It is a commonly agreed upon notion that working with a colleague or employee with ADHD is not easy. While it is true, this view does not justly encapsulate the experience of working with an ADHD colleague. People with ADHD bring certain advantages to the work and workplace.

But first, it is important to understand what is meant by ADHD and how it manifests in a person. ADHD stands for attention deficit hyperactive disorder. A person with ADHD tends to have a short attention span, is prone to fidgeting, can be impulsive and exhibits unusually high levels of energy.

The condition is not diagnosed until adulthood, and that is why people with ADHD go through difficult situations where they are misunderstood to be lazy, messy, irresponsible, and even disrespectful. It is important to understand that the characteristics brought about by ADHD in a person are not part of their character.

People with ADHD are impulsive. And that is why they can do better than others in high pressure situations where spontaneity is crucial. Their impetuous decision making leads to them being gutsy and daring. They are willing to take on adventurous and experimental tasks.
They tend to think outside the box and make excellent innovators. Their quick wittedness combined with their high energy culminates in them being hyper-focused and therefore superbly productive at tasks they find interesting. They also put in extra effort in their work, being acutely aware of the difficulties their condition brings. People with ADHD have a keen understanding of different people having particular needs. This understanding makes them compassionate and kind towards others.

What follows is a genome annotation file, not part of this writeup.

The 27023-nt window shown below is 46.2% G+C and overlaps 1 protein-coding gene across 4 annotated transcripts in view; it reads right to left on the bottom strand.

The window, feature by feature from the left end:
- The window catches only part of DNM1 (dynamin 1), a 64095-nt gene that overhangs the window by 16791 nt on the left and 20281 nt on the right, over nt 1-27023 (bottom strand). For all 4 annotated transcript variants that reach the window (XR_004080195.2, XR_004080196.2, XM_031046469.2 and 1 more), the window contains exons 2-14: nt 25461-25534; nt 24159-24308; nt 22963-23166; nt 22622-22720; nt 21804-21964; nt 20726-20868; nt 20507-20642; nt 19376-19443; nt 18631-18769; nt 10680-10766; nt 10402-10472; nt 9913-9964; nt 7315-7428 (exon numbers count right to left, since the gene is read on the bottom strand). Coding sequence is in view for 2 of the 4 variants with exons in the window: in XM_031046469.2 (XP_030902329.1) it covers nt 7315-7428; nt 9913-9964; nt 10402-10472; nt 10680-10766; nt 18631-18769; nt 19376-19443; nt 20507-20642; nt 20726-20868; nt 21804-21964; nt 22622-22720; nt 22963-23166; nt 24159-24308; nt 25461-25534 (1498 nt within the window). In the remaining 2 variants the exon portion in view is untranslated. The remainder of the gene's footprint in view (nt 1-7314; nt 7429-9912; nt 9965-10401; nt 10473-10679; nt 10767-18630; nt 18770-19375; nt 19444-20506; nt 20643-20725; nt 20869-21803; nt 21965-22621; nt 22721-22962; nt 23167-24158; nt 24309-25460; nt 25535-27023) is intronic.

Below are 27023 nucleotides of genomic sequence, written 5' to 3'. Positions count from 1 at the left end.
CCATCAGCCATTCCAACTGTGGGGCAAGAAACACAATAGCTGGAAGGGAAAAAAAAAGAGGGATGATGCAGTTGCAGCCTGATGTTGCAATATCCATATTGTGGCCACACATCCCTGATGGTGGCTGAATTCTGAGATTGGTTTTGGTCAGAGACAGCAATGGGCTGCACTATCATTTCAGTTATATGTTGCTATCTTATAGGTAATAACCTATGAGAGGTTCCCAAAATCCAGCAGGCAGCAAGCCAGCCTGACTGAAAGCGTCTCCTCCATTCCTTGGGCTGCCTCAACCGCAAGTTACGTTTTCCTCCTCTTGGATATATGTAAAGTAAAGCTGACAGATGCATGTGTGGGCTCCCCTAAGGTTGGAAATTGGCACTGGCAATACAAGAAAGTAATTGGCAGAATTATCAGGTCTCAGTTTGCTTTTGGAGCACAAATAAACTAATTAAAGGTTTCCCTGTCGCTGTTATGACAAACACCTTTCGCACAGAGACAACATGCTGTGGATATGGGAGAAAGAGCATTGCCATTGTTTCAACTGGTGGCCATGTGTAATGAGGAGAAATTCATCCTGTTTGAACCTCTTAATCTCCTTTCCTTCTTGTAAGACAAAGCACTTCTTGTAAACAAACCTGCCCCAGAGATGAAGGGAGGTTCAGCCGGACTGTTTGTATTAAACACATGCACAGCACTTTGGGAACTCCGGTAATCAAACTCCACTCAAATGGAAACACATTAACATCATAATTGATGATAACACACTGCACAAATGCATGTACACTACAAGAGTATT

The colleagues and management must be accommodating towards people with ADHD. Foremost, they must make an effort to understand what it means for a person to function with ADHD. Empathy can take one so far along the path of understanding; therefore, it is a good idea to directly ask your colleague with ADHD what they need. A private work space with minimum distractions can help them work more effectively. Managers can be mindful to assign them tasks that require independent input rather than extensive teamwork.

Being sensitive to the interests of an employee with ADHD, acknowledging their achievements, and checking in on their work can go a long way in motivating them; individualized leadership style, praising, and micromanagement can help workers with ADHD.

Their short attention span makes it difficult for them to meet deadlines. Managers can give them short deadlines, and give them frequent scheduled reminders to help them finish tasks on time. While it is kind to ask a person what they need, but being mindful of one’s privacy and dignity is cardinal. People with ADHD work better on their own, but some simple steps can be taken to help them integrate better in the workplace. A work-buddy or mentor can make office socialization unchallenged for them.

Avoiding any labels such as ‘lazy’ or ‘messy’ must be kept in mind too.Appreciating a person with ADHD for the benefits they bring to the workplace while interacting with them with a dignified compassion is important.


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